December 2010




Lacrisert spells relief for some patients

by Maxine Lipner Senior EyeWorld Contributing Editor

Insert helps moderate to severe dry-eye patients to function

Lacrisert insert

Individual insert package

Placement of insert Source for all: Aton Pharma

For moderate to severe dry-eye patients, the Lacrisert (hydroxyproply cellulous insert, Aton Pharma, Lawrenceville, N.J.) can help to quell signs and symptoms of dry eye including burning, dryness, grittiness, stinging, and light sensitivity, according to Bruce H. Koffler, M.D., associate clinical professor, University of Kentucky, Lexington, Ky. Investigators led by Dr. Koffler reported in the May issue of Eye and Contact Lens that users of the insert showed significant improvement in quality of life and activities of daily living, as well as in other signs of dry-eye syndrome.

The once orphaned drug was initially manufactured by Merck (Whitehouse Station, N.J.) in the 1970s as a drug delivery system for pilocarpine. While it tended to release too much of the pilocarpine resulting in unpleasant side effects, it appeared to have value for dry-eye patients. "There was a group of dry-eye patients who this was used for that was quite dependent on this type of therapy and felt like without it, their quality of life was dramatically reduced," Dr. Koffler said. "They were a vocal enough group and there were enough ophthalmologists and optometrists using this device that they were able to push Merck to continue to use it." Aton Pharma eventually purchased the Lacrisert and brought it back specifically as a dry-eye agent. Subsequently, this study was launched to take a closer look at how it could help dry-eye patients.

Open-label trial

Included in the prospective, open-label trial were 520 mild to moderate dry-eye patients. "On day one the patients selected were given quality-of-life questionnaires," Dr. Koffler said. "They had an examination by the practitioner and they were instructed on how to use the Lacrisert." At the 4-week mark they were brought back into the offices where they were once again asked to fill out the questionnaire, and the ocular examination was repeated.

At this 1-month mark, investigators found significant improvement in many patients. "Tear film breakup (times) increased 19%, fluorescein staining decreased 26%, and Schirmer's testing showed increased wetting of 10%," Dr. Koffler said. He theorizes that the Lacrisert helps to improve the tear film. "When the Lacrisert dissolves we know that it increases the tear film layer, and by producing a thicker tear film layer in the vast majority of patients, it allows increased retention time of the tear film," Dr. Koffler said. "That's why it helps to increase the tear film breakup time and patients have a better tear film."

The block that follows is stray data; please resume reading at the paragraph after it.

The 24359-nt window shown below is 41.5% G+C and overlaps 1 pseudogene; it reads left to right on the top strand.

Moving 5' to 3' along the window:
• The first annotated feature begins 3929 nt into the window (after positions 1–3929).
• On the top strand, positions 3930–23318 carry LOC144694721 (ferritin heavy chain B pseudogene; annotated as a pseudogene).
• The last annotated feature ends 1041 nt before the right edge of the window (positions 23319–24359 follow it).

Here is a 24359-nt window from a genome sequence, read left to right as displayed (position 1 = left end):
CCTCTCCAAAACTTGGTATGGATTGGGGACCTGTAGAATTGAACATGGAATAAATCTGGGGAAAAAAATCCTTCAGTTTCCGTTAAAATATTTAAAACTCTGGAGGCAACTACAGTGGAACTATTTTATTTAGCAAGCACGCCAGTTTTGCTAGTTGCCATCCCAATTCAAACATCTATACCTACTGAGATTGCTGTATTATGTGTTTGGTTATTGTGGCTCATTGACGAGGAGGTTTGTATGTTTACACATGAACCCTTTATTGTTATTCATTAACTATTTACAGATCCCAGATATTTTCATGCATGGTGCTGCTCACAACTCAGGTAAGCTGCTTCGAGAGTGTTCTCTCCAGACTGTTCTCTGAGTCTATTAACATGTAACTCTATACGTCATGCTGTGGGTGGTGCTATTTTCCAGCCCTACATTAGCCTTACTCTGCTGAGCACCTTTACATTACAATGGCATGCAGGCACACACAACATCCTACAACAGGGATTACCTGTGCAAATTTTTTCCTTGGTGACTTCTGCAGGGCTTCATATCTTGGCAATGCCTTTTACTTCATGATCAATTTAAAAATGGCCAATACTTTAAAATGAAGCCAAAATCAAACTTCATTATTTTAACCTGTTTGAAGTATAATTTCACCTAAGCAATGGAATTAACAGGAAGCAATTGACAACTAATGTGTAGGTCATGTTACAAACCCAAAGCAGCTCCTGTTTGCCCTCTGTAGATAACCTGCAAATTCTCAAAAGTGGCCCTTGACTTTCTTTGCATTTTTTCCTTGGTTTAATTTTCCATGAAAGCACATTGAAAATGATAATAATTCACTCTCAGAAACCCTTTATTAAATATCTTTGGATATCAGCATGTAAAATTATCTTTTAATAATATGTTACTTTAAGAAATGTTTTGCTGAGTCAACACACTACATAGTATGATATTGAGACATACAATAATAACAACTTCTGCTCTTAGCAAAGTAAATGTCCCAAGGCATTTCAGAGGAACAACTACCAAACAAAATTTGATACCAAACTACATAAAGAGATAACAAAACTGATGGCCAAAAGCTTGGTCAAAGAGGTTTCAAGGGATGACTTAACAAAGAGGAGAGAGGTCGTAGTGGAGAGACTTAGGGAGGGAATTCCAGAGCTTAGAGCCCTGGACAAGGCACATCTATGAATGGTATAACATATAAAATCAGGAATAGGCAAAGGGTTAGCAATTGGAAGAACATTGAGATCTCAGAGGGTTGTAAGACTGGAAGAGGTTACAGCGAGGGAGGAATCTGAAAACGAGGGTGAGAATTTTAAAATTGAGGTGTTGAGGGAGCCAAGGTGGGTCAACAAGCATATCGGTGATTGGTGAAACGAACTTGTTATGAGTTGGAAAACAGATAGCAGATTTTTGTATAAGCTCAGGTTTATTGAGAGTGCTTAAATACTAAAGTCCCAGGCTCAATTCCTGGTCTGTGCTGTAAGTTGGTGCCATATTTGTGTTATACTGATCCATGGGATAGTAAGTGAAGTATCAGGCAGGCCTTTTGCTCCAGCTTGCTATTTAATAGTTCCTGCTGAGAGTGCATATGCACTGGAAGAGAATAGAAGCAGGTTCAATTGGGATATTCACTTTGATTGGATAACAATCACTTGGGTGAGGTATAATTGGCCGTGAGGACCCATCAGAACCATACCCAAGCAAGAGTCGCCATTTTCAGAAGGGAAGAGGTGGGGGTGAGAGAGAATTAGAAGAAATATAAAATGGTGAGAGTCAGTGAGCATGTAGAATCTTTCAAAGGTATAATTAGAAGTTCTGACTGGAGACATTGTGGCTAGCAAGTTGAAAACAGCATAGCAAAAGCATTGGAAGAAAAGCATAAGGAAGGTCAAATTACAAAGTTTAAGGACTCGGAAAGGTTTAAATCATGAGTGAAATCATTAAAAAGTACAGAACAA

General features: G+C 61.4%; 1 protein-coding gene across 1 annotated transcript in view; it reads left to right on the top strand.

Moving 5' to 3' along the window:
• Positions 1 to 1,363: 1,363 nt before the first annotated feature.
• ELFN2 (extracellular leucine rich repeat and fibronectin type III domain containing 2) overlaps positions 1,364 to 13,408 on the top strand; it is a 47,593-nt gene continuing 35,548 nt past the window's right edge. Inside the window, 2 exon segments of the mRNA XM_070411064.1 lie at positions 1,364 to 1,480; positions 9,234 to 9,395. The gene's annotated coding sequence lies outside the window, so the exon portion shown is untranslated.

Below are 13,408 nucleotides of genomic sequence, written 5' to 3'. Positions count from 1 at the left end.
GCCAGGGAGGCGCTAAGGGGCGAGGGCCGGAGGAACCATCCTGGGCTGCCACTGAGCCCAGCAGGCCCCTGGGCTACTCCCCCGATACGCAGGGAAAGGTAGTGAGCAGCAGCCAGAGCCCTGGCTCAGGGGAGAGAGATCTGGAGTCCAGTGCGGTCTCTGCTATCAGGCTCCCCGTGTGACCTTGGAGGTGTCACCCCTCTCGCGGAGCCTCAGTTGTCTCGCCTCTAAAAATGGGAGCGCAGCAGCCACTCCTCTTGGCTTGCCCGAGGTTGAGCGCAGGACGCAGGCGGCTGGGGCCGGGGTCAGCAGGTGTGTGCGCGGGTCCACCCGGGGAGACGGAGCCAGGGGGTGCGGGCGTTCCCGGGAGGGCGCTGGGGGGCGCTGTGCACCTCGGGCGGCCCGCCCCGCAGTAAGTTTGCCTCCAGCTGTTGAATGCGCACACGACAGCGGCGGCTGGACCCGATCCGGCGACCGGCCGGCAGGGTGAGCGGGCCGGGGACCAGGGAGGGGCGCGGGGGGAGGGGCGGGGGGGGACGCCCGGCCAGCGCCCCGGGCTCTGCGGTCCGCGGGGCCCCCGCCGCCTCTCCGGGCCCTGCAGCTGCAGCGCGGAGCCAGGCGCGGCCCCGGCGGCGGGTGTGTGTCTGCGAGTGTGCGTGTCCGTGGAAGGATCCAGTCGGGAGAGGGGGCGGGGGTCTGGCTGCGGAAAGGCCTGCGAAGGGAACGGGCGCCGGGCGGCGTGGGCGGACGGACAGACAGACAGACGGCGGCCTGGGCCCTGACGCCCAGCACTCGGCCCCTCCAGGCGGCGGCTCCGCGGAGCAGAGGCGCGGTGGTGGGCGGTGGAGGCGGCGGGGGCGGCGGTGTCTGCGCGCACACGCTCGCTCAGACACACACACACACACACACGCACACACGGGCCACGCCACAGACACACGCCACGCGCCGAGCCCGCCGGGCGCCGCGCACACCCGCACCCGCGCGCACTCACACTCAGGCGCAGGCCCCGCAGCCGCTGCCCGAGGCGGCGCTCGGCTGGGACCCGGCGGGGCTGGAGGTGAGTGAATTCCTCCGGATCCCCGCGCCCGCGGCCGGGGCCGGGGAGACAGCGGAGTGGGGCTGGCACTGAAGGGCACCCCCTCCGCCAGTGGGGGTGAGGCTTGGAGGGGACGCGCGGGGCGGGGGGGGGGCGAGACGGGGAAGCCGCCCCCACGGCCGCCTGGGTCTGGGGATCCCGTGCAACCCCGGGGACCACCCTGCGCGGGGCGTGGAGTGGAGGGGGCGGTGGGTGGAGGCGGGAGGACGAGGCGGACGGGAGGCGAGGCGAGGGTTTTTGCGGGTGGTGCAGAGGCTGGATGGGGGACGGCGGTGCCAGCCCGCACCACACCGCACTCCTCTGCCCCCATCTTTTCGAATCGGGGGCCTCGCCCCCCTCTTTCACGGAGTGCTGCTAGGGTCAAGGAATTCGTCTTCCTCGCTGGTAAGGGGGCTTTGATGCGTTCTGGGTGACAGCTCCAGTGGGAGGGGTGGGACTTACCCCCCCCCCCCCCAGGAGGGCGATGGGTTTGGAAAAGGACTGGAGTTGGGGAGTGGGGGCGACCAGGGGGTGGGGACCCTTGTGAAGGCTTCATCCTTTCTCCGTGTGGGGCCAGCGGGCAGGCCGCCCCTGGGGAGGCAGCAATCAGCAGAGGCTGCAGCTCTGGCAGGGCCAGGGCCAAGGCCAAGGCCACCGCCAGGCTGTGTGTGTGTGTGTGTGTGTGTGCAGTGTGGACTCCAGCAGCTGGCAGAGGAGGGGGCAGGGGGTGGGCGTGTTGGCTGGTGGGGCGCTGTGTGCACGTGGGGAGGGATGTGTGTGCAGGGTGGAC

The biggest adverse event with the Lacrisert was blurred vision, which occurred in about 8% of patients. "A small percentage of patients will notice that and say, 'My reading vision is blurred,' or something to that effect," Dr. Koffler said. "Interestingly, when we looked at activities of daily living and at the questionnaires in terms of working with a computer, there is a statistically significant improvement, so in some situations patients think it is better."

Gaining clinical perspective

Dr. Koffler hopes that practitioners come away from the study with the understanding that this is a helpful new modality to utilize for their dry-eye patients. He sees it as a good thing for practitioners to try with little downside. "They're not going to hurt anyone by using this," he said. "I tell physicians that they're going to help about 70% of their patients, according to what I have found in my office." Incorporating this into a practice, however, can take a bit of time. "I use the analogy of a new contact lens patient who you have to show how to insert and remove the lens so that the patient is comfortable," Dr. Koffler said. "You need a little time to teach your staff how to do that."

Once patients are familiar with it, he stressed that this is not a hard device to use. "It was shown in one study done with rheumatoid arthritis patients that they were capable of managing the insertion of this device themselves," Dr. Koffler said. "I encourage my older patients by saying, 'You can do this because even patients with rheumatoid hands can do it.'"

Dr. Koffler recommends that practitioners who are considering incorporating the Lacrisert into their practice actually try the product on themselves to see how comfortable it is in the eye. He also offers a couple of pearls for patient use. "Make sure that the insert is placed deep into the cul-de-sacnot halfway in but way down into the cul-de-sac where it is supposed to be," he said. "We have had equal success putting this in at night as first thing in the morning, so be flexible in terms of time of day."

Overall, Dr. Koffler sees the Lacrisert as an excellent product for dry eye, but it might benefit from some modern tweaking. "I think that there can be improvements in the design of the product and improvements perhaps in inserters," he said. "There are a lot of practical things that can be done to make the product even better."

Editors' note: Dr. Koffler has financial interests with Aton Pharma (Lawrenceville, N.J.).

Contact information

Koffler: 859-263-4631,

Lacrisert spells relief for some patients Lacrisert spells relief for some patients
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